Monday, May 9, 2011

Who's at Google I/O: Evite

This post is part of Who's at Google I/O, a series of guest blog posts written by developers who are appearing in the Developer Sandbox at Google I/O. It's also cross-posted to the Google Code blog which has similar posts for all sorts of Google developer products.

Evite is one of web's oldest social planning services. Since the launch in 1998, Evite has delivered over a billion party invitations. Although it has served us well, after ten years of operation it became necessary to replace the aging platform, and position Evite for another decade of successful party planning.

The reengineering effort took well over a year. Our development team replaced Java with Python and saw a significant increase in developer productivity. However, dealing with a ten year-old Oracle database remained a challenge. To overcome scalability limitations and inflexibility of a large relational DBMS, we designed and implemented a proprietary data store. We conducted a series of A/B tests and gradually started migrating production traffic to the new system.

Our initial motivation to use Google App Engine was fast provisioning. We introduced App Engine as a temporary solution while we increased scale and optimized our proprietary data store. However, once we imported user profile data and put App Engine backend services in production, we never looked back.

Importing a large data set of user profiles from Oracle RAC into App Engine was challenging at first because we had to perform a bulk import and then keep the data synchronized between the two datastores. As we developed our data synchronization tools we gained better understanding of the API and performance characteristics of the App Engine datastore.

Once we synchronized profile data and enabled production traffic, App Engine really started to impress. We would watch our daily traffic grow and observe App Engine’s automatic scaling in action. Additional server instances would come online to meet increased demand and disappear as traffic lowered, without any sysadmin intervention. Despite our proficiency in the use of cloud computing resources and system automation, it was never this easy to provision new servers. As Grig, Evite’s devops guru, likes to say "It's not in production until it's monitored and graphed." App Engine’s dashboard automatically manages instances and graphs system usage data.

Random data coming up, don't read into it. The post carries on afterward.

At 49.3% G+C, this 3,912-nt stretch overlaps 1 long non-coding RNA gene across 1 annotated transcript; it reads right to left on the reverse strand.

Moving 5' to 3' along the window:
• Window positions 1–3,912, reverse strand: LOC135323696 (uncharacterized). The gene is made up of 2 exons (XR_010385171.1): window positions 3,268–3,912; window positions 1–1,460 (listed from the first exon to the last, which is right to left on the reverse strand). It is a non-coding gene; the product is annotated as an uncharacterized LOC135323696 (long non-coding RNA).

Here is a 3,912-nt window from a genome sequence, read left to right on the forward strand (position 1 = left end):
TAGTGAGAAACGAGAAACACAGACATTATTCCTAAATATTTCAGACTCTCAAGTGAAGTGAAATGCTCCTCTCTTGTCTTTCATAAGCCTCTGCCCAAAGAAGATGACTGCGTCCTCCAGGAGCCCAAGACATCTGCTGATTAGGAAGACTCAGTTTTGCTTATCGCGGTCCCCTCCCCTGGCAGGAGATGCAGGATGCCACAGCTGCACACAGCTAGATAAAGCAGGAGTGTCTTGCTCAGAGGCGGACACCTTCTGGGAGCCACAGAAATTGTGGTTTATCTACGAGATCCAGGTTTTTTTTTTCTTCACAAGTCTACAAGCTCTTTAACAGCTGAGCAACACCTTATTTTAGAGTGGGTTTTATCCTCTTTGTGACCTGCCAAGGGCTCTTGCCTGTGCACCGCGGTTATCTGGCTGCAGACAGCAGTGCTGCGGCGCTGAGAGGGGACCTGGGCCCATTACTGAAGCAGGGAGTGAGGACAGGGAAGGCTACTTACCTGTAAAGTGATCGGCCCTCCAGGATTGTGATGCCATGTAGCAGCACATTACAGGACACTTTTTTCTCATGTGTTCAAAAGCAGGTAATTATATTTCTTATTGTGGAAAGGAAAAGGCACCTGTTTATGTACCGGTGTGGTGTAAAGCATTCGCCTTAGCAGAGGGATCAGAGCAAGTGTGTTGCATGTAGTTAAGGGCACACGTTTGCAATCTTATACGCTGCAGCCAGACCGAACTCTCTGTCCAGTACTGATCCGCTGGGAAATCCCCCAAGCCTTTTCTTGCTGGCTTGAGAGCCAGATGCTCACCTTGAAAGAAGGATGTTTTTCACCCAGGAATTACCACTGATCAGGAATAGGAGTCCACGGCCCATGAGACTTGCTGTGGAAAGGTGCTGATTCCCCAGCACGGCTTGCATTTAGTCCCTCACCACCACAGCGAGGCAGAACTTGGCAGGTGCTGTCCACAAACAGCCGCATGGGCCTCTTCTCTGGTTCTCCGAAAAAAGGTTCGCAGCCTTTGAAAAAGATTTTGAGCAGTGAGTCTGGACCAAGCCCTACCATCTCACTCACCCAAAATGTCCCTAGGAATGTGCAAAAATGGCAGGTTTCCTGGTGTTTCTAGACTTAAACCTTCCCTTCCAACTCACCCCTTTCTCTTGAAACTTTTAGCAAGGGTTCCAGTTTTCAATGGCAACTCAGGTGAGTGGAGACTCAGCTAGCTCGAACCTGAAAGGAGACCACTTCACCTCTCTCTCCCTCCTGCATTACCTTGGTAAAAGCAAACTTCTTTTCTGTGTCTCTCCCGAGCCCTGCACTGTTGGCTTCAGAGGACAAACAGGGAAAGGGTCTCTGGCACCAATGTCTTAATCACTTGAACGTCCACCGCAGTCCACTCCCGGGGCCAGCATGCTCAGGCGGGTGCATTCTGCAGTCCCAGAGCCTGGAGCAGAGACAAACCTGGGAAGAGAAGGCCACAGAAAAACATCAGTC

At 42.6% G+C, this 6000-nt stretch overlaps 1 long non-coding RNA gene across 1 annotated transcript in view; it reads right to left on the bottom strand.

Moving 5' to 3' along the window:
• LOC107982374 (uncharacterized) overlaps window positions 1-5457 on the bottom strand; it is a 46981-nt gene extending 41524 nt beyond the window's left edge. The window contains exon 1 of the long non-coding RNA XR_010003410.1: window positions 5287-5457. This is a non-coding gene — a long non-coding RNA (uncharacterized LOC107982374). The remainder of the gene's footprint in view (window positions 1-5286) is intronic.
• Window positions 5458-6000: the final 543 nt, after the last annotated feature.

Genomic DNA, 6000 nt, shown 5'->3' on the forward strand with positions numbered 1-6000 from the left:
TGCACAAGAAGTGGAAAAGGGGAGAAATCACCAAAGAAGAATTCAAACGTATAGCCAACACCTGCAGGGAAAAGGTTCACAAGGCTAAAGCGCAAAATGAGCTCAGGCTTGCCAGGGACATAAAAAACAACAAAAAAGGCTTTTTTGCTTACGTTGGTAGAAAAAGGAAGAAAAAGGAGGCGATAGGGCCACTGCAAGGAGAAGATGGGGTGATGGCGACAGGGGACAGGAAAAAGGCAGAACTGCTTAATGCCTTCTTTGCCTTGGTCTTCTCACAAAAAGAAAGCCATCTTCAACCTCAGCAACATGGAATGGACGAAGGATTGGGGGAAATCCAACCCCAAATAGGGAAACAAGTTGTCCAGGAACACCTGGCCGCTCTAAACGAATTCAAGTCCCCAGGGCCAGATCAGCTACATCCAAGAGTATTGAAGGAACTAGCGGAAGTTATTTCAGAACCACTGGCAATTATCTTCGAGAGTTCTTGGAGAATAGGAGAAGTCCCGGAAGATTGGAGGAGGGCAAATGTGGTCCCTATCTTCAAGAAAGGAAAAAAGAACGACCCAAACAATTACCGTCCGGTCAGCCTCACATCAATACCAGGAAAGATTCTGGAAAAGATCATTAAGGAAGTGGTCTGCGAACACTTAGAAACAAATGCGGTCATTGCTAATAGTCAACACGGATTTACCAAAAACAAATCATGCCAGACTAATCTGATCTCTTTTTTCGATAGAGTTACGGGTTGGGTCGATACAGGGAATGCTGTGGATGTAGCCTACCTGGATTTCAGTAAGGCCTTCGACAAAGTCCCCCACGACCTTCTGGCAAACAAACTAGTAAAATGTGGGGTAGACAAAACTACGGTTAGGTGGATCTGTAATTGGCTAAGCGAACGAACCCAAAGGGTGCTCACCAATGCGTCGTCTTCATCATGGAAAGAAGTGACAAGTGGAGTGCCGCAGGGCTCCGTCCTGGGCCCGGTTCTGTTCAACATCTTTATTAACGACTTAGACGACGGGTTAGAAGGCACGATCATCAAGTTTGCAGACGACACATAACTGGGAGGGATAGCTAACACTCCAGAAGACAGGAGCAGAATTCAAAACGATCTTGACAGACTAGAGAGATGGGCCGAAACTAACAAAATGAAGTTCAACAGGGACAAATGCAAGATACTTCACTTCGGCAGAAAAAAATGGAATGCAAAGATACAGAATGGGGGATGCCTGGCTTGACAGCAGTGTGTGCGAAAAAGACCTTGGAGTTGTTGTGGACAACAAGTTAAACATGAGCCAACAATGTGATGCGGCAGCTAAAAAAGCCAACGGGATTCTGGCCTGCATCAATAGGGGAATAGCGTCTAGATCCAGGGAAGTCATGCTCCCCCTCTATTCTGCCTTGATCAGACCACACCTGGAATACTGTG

Following our positive experience with Evite profiles, we have continued to use App Engine for other services. Occasional frustrations with elevated error rates on the Master/Slave Datastore disappeared as we switched to the High Replication Datastore. At this point we see no technical obstacles to using App Engine more extensively. Architectural decisions and best practices implemented by the App Engine team are very well aligned with the choices we made in designing Evite’s new platform. This makes it easy to deploy additional services and data sets to App Engine.

The real obstacle to using App Engine exclusively for most Evite services is risk management. As reliable and cost-effective as App Engine has been for us, it is difficult to depend completely on a single vendor/service provider. To ensure availability of our application we use multiple cloud providers. Unfortunately, this strategy prevents us from using certain App Engine features and API's because we do not have adequate replacements for them in other deployment environments.

Evite’s new platform built on Python, NoSQL and App Engine has been a success. Our new web application has been well received by users, and our first iPhone app is receiving positive reviews. (Android version is in the works). We look forward to continued use of App Engine for data warehousing, rapid launches of new services and other projects.

Come see Evite in the Developer Sandbox at Google I/O on May 10-11.

Dan Mesh is a Vice President of Engineering at Evite. His extended responsibilities include espresso deliveries and release day food orders.

Posted by Scott Knaster, Editor

No comments: